Scaffolding Knowledge from Research to Writing: The Role of Reflection in Turning Doctoral Candidates into Graduates

ID: 52527 Type: Virtual Paper
  1. Marianne Justus, University of Phoenix, United States

Within the context of online learning, faculty can empower their students to maximize the opportunity for knowledge sharing and reflective thinking skills. While doctoral students entering their chosen degree program have confidence in their ability to persevere through to completion, once their course work is completed, they find themselves plagued by self-doubt with regard to their ability to complete a rigorous empirical research dissertation. Students in online programs work in virtual relationships with the institutions and with their faculty mentors and committee members. Virtual relationships may increase feelings of insecurity based on the lack of face to face contact. Over half of these students leave the program before they graduate. The goal of this session is to share how faculty who are charged with mentoring students in online doctoral programs can support doctoral candidates who have reached the dissertation phase of their program through engaging them in reflective dialogue that supports their research self-efficacy. A review of prior and current literature will help to explore the value of integrating reflective practice to support students in the development of a doctoral dissertation. By organizing, assessing and synthesizing existing practices with the author’s own experiences, the current state of knowledge related to reflective practice in graduate study may be revealed, along with any specific issues that remain unanswered.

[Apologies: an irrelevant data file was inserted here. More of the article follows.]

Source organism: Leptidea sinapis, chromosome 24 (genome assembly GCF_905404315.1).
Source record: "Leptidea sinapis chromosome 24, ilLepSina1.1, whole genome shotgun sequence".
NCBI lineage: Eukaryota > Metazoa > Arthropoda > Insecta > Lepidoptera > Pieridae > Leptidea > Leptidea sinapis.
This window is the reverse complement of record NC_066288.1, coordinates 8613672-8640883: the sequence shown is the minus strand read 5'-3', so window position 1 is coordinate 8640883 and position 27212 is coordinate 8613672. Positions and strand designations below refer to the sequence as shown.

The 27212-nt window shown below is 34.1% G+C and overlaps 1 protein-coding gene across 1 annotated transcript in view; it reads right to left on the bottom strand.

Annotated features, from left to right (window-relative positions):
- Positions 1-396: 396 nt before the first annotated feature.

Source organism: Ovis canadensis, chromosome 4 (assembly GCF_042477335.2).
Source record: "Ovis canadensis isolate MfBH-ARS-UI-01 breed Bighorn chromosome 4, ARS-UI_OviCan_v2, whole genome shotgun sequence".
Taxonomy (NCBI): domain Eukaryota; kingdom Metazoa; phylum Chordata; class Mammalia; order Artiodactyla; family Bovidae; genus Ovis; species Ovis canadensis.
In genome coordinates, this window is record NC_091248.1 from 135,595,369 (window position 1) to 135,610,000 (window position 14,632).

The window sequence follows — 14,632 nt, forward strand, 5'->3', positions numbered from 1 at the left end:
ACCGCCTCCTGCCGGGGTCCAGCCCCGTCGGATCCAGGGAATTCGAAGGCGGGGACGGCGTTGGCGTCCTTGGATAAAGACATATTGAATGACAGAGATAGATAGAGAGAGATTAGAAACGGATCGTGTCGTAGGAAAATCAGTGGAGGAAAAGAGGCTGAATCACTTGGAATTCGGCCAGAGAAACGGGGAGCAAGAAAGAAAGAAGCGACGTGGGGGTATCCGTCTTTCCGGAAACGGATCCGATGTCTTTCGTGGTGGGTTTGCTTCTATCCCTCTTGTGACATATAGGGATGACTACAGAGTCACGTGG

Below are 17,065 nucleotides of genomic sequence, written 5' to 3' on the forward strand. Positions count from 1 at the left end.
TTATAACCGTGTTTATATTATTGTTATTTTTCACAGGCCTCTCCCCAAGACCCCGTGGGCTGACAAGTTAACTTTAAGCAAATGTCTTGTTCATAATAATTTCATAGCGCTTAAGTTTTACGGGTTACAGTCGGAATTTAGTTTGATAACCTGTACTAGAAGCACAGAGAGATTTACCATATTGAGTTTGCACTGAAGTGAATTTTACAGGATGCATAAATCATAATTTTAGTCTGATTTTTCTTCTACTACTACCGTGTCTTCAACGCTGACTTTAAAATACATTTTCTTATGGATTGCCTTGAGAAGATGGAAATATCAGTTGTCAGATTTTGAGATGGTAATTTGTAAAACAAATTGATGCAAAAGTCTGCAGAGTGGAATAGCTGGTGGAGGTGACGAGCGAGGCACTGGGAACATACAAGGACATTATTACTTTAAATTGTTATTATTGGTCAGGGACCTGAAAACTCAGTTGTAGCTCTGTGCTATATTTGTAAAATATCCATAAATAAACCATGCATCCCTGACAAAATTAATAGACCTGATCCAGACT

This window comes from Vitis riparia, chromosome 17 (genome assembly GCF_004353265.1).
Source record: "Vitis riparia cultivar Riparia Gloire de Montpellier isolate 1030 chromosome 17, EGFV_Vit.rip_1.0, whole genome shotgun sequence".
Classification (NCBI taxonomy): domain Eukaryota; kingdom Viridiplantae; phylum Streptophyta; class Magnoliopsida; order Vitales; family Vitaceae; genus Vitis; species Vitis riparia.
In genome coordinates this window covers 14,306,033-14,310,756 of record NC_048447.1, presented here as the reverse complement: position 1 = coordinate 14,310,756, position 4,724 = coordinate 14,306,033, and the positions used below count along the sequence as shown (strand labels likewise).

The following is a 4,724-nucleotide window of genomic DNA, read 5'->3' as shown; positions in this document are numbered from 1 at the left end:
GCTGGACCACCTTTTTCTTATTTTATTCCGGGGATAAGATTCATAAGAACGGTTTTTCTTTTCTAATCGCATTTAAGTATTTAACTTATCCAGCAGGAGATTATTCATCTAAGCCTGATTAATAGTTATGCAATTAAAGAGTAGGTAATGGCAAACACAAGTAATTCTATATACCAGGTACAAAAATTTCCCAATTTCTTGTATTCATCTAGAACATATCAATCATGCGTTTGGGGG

Topic

Conference attendees are able to comment on papers, view the full text and slides, and attend live presentations. If you are an attendee, please login to get full access.